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Aust Fam Physician. 2014 Oct;43(10):723-6.

The use of a global trigger tool to inform quality and safety in Australian general practice: a pilot study.

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BAppSc (Physio), Grad Dip Comp, Grad Econ, Program Manager, Australian Institute of Health Innovation, University of New South Wales, Sydney, NSW, and Visiting Research Fellow, Centre for Sleep Research, University of South Australia, Adelaide, SA.



Systems to identify risks and adverse events (AEs) in Australia are limited. This study aims to explore whether general practice records contain information on AEs, and to conduct a pilot study on the type and frequency of AEs in general practice in Australia, using a global trigger tool (GTT).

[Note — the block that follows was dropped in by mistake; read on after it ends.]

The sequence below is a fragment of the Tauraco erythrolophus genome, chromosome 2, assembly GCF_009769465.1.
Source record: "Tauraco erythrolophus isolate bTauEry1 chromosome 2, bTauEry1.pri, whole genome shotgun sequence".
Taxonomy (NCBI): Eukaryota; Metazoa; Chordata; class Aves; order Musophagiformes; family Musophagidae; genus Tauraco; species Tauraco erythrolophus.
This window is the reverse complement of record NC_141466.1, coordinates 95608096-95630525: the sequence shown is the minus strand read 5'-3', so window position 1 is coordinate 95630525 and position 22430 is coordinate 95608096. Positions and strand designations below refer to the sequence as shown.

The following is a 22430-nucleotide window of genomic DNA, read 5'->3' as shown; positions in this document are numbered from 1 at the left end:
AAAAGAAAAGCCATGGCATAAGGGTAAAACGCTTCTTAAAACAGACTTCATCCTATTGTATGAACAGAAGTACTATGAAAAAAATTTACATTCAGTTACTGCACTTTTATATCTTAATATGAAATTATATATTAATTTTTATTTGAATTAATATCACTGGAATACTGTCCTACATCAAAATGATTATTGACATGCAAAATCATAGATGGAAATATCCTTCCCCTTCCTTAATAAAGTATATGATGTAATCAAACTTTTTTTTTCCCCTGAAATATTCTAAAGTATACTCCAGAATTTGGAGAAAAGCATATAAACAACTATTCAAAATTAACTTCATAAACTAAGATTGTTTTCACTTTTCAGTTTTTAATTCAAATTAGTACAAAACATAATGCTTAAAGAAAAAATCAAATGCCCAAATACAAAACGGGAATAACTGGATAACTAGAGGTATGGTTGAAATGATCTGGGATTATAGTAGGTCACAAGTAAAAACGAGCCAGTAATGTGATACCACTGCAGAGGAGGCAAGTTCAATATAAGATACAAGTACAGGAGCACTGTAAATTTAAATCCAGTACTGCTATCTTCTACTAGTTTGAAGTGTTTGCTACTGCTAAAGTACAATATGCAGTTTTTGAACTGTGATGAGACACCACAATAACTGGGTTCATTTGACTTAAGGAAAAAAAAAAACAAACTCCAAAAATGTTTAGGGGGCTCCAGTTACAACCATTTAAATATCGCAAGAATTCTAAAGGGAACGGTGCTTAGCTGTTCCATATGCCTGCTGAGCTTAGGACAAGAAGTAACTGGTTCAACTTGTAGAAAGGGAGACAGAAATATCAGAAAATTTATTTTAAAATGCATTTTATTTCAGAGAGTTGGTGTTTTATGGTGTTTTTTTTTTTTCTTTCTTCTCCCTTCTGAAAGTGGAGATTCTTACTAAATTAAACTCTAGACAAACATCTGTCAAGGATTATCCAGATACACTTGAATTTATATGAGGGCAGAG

Five practices were recruited and consented to collect data. Practice nurses were trained to collect data at their practices. Rec-ords from randomly sampled patients aged 75 years or older were reviewed.


A total of 428 patient records were reviewed. A total of 44 AEs were detected in 41 records. The percentage of patients with an AE was 9.6%. Most low preventability AEs (21/29) were medication incidents.


The study found that significant levels of information about AEs exist in general practice medical records and rates of harm are broadly in line with a similar study in Scotland.

[Indexed for MEDLINE]
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